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Social media thus transfers power. And to whom? Not old guys like us. Social media belongs to the kids - just as surely as rock 'n' roll on transistor radios did once upon a time. There are attitudes and postures that come from spending time in these new, youthful technological spaces. When these turn into political positions, things get very interesting.

Barack Obama's campaign touched on this dynamic in 2008, using the nascent potential of social media to stimulate registration and turnout among younger voters. In the 2010 midterms, the Republicans fought back ferociously, using their financial muscle to bring conservative community networks into the Republican digital campaign, and using social media to suppress Democratic turnout. It was a huge success.

I suspect the Harper campaign has some pretty sophisticated operations of this kind at work in 2011. I am also certain that they'll be blown away if a serious youth participation dynamic were to get going - one tweet at a time.

From: Tom Flanagan Sent: Wednesday, April 6, 2011, 12:53 p.m. ET To: John Duffy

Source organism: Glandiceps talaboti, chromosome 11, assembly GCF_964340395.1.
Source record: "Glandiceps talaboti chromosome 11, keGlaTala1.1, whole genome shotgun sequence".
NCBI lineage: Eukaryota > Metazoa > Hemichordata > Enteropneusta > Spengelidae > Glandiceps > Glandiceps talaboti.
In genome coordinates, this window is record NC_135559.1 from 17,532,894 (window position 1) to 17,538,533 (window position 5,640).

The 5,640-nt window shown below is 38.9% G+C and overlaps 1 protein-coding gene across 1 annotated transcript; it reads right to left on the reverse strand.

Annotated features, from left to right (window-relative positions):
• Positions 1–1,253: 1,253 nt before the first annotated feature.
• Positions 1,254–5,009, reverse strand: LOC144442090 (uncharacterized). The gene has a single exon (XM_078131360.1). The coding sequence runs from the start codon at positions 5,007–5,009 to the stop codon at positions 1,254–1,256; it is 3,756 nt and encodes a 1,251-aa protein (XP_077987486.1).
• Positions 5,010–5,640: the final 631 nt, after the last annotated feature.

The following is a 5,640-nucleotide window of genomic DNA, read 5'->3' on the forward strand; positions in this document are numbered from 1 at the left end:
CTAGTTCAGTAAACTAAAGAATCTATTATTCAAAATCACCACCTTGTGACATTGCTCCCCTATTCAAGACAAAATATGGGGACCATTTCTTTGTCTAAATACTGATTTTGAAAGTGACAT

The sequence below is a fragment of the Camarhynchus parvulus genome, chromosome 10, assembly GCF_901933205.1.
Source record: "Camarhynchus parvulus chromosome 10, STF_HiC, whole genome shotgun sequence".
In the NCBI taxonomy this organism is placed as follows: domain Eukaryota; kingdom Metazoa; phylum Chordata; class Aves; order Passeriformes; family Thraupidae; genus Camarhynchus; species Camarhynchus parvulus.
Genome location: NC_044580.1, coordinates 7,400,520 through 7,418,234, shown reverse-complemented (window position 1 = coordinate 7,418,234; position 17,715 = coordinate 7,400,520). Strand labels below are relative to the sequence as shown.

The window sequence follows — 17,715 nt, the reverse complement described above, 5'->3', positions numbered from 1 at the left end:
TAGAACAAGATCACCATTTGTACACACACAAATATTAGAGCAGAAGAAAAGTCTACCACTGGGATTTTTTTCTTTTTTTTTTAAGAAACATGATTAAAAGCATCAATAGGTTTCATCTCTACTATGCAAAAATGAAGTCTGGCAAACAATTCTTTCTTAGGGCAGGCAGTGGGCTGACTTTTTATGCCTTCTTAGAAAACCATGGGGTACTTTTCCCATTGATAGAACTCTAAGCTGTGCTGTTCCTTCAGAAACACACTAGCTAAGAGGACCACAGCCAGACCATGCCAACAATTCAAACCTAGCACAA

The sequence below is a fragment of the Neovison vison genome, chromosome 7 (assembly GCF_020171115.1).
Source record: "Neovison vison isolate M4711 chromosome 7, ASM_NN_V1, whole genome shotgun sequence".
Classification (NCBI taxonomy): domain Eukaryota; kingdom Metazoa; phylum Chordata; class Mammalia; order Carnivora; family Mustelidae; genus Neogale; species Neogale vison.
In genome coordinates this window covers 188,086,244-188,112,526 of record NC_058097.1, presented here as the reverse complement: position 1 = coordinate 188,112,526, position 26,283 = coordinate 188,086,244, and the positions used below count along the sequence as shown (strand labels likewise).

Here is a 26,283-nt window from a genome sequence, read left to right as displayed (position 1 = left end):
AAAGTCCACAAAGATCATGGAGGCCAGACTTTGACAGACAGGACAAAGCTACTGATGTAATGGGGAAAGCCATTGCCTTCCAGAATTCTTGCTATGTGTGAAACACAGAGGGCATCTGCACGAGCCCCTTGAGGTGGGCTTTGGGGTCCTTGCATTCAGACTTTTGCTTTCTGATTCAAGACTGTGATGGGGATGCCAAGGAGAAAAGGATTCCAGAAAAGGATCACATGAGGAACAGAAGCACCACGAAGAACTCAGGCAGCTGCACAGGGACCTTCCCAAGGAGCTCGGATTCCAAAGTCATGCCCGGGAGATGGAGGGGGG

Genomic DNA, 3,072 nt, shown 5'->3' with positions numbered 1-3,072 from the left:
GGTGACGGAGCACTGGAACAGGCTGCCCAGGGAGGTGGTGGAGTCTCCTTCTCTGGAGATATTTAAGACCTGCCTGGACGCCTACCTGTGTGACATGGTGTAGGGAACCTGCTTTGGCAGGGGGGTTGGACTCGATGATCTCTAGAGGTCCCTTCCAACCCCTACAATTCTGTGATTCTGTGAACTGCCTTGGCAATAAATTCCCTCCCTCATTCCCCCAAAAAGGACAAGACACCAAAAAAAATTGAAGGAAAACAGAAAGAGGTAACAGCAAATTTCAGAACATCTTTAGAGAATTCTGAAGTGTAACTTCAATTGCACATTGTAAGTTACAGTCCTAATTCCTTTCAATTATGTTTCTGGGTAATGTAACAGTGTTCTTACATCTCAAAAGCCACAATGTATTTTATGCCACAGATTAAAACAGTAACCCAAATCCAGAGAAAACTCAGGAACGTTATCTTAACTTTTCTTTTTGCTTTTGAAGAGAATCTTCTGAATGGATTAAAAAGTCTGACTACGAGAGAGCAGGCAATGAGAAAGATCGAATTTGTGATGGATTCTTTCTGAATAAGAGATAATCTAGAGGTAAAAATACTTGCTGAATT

Ah yes, Heidegger. I gave up when I got to " andenkendes Denken." I didn't begin reading Hayek until I was 33, so there's still time for you.

I don't disagree with what you say about the importance of social media to the younger generation. I just don't think it's going to make a big difference in this Canadian election.

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You're right that Mr. Obama effectively used social media to build youth support in the United States 2008, but that doesn't mean Michael Ignatieff can do it in Canada in 2011. Here are two key differences: (1) presidential campaigns last almost two years, counting the nomination race, so there's lot of time to build virtual communities; and (2) Mr. Obama was himself a youth phenomenon who appealed to young people almost as one of them.

Mr. Ignatieff, by way of contrast, is nearly as old as I am.

Tom Flanagan is professor of political science at the University of Calgary and a former Conservative campaign manager. John Duffy is founder of StrategyCorp and a former adviser to prime minister Paul Martin.